We have had enough disaster, war, strife, and doom and gloom in the last few days and weeks to last us a lifetime. But now Purim is here and it’s time to celebrate!
The festival began at sundown this evening when we went to shul and heard the *Megillah being read, with the ra’ashanim (greggers) of various sorts – from toy gun caps to bells, whistles, rattling keys, even phone ringtones! – drowning out evil Haman’s name every time it was mentioned; and there was lots of laughter at some of the funny costumes and hats that people turned up in (including yours truly in a very unbecoming purple wig. ).
We are now on our way to our neighbours’ for a Purim party, complete with games and delicious food contributed by each of us, and I’m sure we’re going to have a riot… (Well, not literally. I hope…) 😀
Our Mishloach Manot parcels are all wrapped and ready to be delivered tomorrow, and then we’ll be off to our Seudah at our our daughter’s house together with several generations of the wider family. Quiet it won’t be… ♫ ♪
(* For a translation of the Hebrew words used here, please consult my Glossary page in the menu above.)
If you ever wondered how Purim was celebrated in Israel’s early days, and even before the establishment of the State of Israel, the wonderful blog “Israel’s History – A Picture A Day” brings us some extraordinary photos of long-ago celebrations:by Jews both in Israel and in the Diaspora. Here is a photo of the Purim Adloyada* parade in Tel Aviv in 1934:
The blog points us to a fantastic film of the Purim Adloyada* parade of 1932. Watch it for a dose of real nostalgia:
This parade is astonishing for its size, both the number of floats and the numbers of the audience. Most of Israel’s population at the time must have attended! These Adloyada parades still take place today in many major towns in Israel, but there’s nothing quite like
*Adloyada – ad de’lo yada – means literally “until he didn’t know”. One of hte mitzvot of Purim is to get so drunk that “he can’t know’ the difference between teh evil Haman and the Jewish hero Morderchai.
Back to modern times, in a story vaguely reminiscent of the Purim story, the remnants of another Middle Eastern Jewish community, this time from Yemen, were rescued by Israel this week:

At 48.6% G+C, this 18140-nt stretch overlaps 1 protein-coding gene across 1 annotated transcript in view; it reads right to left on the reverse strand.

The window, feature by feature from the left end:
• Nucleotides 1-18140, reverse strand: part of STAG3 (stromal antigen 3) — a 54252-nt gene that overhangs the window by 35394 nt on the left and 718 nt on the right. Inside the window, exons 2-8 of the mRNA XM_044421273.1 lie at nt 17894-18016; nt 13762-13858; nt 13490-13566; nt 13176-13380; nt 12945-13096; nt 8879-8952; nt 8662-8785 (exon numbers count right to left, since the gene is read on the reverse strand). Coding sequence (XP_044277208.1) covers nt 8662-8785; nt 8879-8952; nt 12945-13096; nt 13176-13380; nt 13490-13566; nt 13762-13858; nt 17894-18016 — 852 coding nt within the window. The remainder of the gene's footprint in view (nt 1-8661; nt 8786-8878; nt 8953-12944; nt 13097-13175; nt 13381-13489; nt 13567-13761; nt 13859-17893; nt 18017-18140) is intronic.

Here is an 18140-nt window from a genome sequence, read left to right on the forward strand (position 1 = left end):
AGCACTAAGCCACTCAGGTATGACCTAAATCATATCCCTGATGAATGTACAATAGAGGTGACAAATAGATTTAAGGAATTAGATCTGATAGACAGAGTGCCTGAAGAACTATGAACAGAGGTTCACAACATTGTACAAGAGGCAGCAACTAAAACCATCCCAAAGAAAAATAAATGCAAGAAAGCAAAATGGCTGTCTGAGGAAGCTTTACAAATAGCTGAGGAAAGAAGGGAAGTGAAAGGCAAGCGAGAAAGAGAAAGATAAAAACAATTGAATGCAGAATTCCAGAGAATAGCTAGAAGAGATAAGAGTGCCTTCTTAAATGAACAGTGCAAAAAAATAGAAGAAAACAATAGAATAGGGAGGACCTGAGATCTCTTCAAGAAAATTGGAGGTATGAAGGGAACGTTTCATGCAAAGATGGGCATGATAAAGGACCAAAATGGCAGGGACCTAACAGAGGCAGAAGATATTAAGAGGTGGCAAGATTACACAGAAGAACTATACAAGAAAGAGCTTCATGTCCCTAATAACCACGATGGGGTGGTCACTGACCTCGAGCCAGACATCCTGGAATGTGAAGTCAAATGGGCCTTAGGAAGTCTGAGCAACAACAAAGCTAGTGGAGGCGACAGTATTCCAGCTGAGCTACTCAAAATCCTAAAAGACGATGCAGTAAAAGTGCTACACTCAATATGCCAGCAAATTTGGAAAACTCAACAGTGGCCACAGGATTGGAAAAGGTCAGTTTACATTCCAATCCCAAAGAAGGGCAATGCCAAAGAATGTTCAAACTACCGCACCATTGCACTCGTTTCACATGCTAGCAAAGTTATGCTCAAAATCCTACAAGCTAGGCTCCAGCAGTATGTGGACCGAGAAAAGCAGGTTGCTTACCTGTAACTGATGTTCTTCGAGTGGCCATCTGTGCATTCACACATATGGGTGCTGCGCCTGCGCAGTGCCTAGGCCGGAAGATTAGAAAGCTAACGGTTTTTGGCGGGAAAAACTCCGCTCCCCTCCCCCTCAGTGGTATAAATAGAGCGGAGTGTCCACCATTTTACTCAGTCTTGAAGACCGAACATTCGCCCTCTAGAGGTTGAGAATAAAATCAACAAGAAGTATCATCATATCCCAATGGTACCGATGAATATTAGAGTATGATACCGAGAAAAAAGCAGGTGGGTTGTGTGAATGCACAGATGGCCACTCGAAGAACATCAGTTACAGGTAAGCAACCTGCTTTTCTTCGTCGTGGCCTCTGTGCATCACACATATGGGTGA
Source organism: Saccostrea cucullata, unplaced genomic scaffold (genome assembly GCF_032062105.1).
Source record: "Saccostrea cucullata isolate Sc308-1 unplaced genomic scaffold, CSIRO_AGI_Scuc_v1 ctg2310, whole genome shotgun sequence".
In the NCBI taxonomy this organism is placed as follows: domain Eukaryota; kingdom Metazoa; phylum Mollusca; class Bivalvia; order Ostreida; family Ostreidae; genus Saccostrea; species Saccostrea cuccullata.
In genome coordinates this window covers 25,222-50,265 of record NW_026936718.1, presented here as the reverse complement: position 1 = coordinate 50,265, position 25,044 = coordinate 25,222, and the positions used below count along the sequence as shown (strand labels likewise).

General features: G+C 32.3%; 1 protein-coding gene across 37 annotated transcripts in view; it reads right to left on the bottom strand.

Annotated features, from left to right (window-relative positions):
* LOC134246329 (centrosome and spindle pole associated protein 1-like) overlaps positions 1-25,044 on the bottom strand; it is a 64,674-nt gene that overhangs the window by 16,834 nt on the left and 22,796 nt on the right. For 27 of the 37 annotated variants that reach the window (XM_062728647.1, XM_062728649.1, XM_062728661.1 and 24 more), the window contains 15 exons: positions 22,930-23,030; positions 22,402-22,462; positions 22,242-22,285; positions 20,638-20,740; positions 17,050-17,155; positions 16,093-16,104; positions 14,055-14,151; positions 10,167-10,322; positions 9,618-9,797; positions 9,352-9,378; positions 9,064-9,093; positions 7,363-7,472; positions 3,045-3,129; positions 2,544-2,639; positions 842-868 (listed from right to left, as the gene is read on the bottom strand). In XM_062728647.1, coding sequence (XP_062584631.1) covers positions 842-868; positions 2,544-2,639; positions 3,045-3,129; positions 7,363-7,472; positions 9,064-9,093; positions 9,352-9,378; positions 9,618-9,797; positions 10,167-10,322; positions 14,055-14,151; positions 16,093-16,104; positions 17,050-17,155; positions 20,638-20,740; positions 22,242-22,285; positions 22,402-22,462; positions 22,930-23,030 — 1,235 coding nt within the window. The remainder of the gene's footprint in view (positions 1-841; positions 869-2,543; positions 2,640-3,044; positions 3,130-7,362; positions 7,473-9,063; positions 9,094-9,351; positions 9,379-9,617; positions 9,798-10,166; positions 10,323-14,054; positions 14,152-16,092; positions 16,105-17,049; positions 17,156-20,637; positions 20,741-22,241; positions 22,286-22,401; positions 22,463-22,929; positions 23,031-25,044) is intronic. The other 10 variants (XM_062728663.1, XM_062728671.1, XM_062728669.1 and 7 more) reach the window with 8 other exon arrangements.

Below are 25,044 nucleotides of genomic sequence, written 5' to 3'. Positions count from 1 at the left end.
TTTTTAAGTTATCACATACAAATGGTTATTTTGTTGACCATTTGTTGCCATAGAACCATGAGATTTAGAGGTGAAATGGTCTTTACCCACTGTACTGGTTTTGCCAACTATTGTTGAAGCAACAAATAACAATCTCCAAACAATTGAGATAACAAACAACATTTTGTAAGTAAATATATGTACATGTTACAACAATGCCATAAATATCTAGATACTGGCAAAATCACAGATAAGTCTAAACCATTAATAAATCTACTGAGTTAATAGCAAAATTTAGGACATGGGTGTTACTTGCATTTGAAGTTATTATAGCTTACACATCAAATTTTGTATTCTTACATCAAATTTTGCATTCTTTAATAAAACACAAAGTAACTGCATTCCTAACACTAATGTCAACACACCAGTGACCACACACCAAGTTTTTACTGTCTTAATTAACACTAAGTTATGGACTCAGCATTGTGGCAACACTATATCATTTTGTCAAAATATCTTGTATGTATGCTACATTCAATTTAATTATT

Nineteen Yemeni Jews, among the last of their community living in that war-torn country, arrived in Israel after a secret rescue mission on Sunday night.
The rescue of the Jews, who have been increasingly imperiled by the civil war in the country and the rise of anti-Semitic jihadi groups, was reportedly coordinated by the Jewish Agency for Israel and the U.S. State Department. The rescue was especially surprising as Israel has no diplomatic relations with Yemen and the United States closed its embassy in the country when the war began, while Saudi Arabia, which Israel also has no formal relations with, has imposed a blockade on Yemen.
Approximately 50 Jews remain in Yemen, 40 of them in a government-protected compound in Sana’a. Several hundred Jews have been rescued from Yemen in the past few years, including several dozen in recent months, the Jewish Agency announced. Anti-Semitism and violence against Yemeni Jews has increased since the 2008 murder of Jewish teacher Moshe Ya’ish Nahari. The family of Aharon Zindani, who was killed what was believed to be an anti-Semitic attack in 2012, were among those brought to Israel, accompanied by Zindani’s remains. Also on the trip was Rabbi Saliman Dahari, who brought a Torah scroll that is believed to be between 500 and 600 years old.
“This is a highly significant moment in the history of Israel and of aliyah,” Jewish Agency chairman said in a statement. “From Operation Magic Carpet in 1949 until the present day, the Jewish Agency has helped bring Yemenite Jewry home to Israel. Today we bring that historic mission to a close. This chapter in the history of one of the world’s oldest Jewish communities is coming to an end, but Yemenite Jewry’s unique, 2,000-year-old contribution to the Jewish people will continue in the State of Israel.”
Nearly 50,000 Yemeni Jews arrived in Operation Magic Carpet, and they and their descendants have played prominent roles in Israeli society, including singer Ofra Haza, Olympic medalist Shahar Tzuberi, and former Knesset Speaker Yisrael Yeshayahu.
A video of Netanyahu greeting them and briefly reading from the Torah scroll is embedded below.
Sadly it looks like the last 40-50 Jews in Yemen refuse to join their brethren here in safety in Israel. Let us pray that G-d will keep them safe and look after them, because no one else is going to do so.
Back to the Purim spirit, here is an Only in Israel Purim photo. Can you imagine such a photo being taken anywhere else in the world?
But – one piece of advice when dressing up: listen carefully to what your child (or your pet) really wants… 😀